Q. Is there anything wrong with being on the pill? It fixed my horrible acne and painful periods so why would I come off it?

A. Whilst it may seem like the pill has mysteriously fixed all of your hormonal problems the truth is it’s actually just masked them. The pill can deplete your body of vitamins B2, B3, B6, Folic acid and Zinc. Zinc and B vitamins are required for sufficient energy production, immune function and fertility and so many more body functions, we'd be here all day if I listed them. 

It can mess up good gut function and deplete your microbiota, which can decrease your immune function and digestive health, depleting vitamin and mineral stores (needed for good bones among every single other body function) and can leave your liver pretty unhappy too, because we need all those B vitamins to power our liver detoxification pathways (hello excess oestrogen). 

Q. Can the pill mess with my fertility?

A. Sadly the answer is ‘it depends’. When you come off the pill it may take some time for your body to switch on again as your hormones have had a holiday. You may also experience the return of symptoms that originally sent you on the path of taking the pill in the first place and that could take some time working through. Quite a number of women with PCOS (Polycystic Ovary Syndrome) are prescribed the pill to dull their symptoms, so make no mistake you’ll still have PCOS once you come off the pill, and this may have an impact on you falling pregnant.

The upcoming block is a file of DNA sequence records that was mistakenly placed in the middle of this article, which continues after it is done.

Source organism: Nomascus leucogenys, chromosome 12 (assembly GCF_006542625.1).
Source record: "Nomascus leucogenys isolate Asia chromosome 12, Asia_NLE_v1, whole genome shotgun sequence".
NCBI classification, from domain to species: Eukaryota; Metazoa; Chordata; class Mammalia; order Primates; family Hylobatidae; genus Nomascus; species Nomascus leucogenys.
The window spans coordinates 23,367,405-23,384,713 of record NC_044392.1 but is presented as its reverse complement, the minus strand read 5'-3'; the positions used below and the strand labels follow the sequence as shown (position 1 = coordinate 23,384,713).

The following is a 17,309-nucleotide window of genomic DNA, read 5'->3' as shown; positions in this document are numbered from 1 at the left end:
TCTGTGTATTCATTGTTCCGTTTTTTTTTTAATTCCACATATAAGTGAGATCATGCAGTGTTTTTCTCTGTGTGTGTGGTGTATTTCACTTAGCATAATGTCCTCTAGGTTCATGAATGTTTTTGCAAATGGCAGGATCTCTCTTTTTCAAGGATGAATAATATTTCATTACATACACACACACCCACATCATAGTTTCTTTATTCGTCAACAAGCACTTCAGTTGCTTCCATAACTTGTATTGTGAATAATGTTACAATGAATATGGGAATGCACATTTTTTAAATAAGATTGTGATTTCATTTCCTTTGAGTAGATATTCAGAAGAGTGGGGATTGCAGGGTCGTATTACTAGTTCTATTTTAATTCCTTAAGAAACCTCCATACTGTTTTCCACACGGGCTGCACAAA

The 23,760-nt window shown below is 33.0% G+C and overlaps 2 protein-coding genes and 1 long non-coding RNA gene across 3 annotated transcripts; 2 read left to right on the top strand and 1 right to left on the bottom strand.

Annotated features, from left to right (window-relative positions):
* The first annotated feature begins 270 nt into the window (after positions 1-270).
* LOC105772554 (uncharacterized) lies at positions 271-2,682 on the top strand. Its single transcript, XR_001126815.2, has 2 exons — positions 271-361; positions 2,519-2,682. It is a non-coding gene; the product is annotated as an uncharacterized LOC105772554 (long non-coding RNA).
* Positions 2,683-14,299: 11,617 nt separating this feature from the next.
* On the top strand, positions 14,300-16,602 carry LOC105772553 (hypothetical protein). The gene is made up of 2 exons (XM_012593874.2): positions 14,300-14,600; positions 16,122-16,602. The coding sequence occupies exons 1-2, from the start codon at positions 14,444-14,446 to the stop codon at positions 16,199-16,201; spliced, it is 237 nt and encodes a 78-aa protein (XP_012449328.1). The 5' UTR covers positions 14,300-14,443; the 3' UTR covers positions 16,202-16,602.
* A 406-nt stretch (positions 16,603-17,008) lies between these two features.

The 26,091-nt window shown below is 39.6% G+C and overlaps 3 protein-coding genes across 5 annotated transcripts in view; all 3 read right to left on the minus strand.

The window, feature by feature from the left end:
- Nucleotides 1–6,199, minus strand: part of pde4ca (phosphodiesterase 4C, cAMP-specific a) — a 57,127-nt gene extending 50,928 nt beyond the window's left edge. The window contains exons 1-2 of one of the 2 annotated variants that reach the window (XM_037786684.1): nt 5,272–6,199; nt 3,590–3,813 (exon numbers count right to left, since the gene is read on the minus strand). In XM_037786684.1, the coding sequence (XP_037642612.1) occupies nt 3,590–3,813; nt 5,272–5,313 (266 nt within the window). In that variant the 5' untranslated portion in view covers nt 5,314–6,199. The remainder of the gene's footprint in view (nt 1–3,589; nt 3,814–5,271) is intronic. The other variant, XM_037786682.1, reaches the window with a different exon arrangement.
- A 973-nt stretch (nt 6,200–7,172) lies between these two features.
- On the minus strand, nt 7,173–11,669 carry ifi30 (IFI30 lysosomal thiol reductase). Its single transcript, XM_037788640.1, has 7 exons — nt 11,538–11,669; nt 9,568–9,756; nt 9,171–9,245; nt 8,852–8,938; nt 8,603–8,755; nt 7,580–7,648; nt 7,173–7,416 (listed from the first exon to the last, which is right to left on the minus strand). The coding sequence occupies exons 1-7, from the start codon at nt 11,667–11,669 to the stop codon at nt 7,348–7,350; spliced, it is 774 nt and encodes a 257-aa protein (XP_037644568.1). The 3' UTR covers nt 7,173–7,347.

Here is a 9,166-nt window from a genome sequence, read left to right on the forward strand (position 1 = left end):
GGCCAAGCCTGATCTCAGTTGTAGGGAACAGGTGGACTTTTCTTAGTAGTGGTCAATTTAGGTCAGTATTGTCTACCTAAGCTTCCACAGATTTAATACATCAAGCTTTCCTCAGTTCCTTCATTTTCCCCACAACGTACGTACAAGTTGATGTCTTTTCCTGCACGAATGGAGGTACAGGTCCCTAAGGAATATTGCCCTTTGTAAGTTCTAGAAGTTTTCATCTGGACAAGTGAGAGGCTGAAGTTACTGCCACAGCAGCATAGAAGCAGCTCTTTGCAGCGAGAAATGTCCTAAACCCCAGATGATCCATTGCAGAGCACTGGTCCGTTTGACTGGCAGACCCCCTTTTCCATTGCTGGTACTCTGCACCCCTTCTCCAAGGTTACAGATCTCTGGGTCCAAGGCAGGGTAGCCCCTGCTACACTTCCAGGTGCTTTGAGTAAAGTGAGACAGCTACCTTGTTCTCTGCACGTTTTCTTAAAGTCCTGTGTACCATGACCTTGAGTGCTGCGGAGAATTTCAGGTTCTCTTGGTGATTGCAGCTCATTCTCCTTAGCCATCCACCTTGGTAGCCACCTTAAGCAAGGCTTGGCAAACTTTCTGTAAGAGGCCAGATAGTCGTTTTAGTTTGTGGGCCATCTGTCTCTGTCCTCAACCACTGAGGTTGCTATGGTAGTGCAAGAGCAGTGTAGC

Then of course you have women who merely used it as contraceptive, with no prior concerns or reasons to take the pill who fall pregnant straight away.

Q. What can I do to understand my hormones better?

A. If you’ve been on a hormonal contraception then you won’t have a true understanding of your menstrual cycle. There are a few ways (once you’re off the medication) that you can dig deeper into understanding your hormones. These will help create a better picture of your overall hormonal health if you end up seeing a Naturopath or Integrative Medicine practitioner.

  • Cycle diary: This is the best way to start understanding how your body is functioning. Record symptoms, colour and consistency of the blood, sanitary use how often you change throughout the day (on a need-to basis), libido, moods, foods that made you feel better/worse, bowel movements that coincide with your cycle.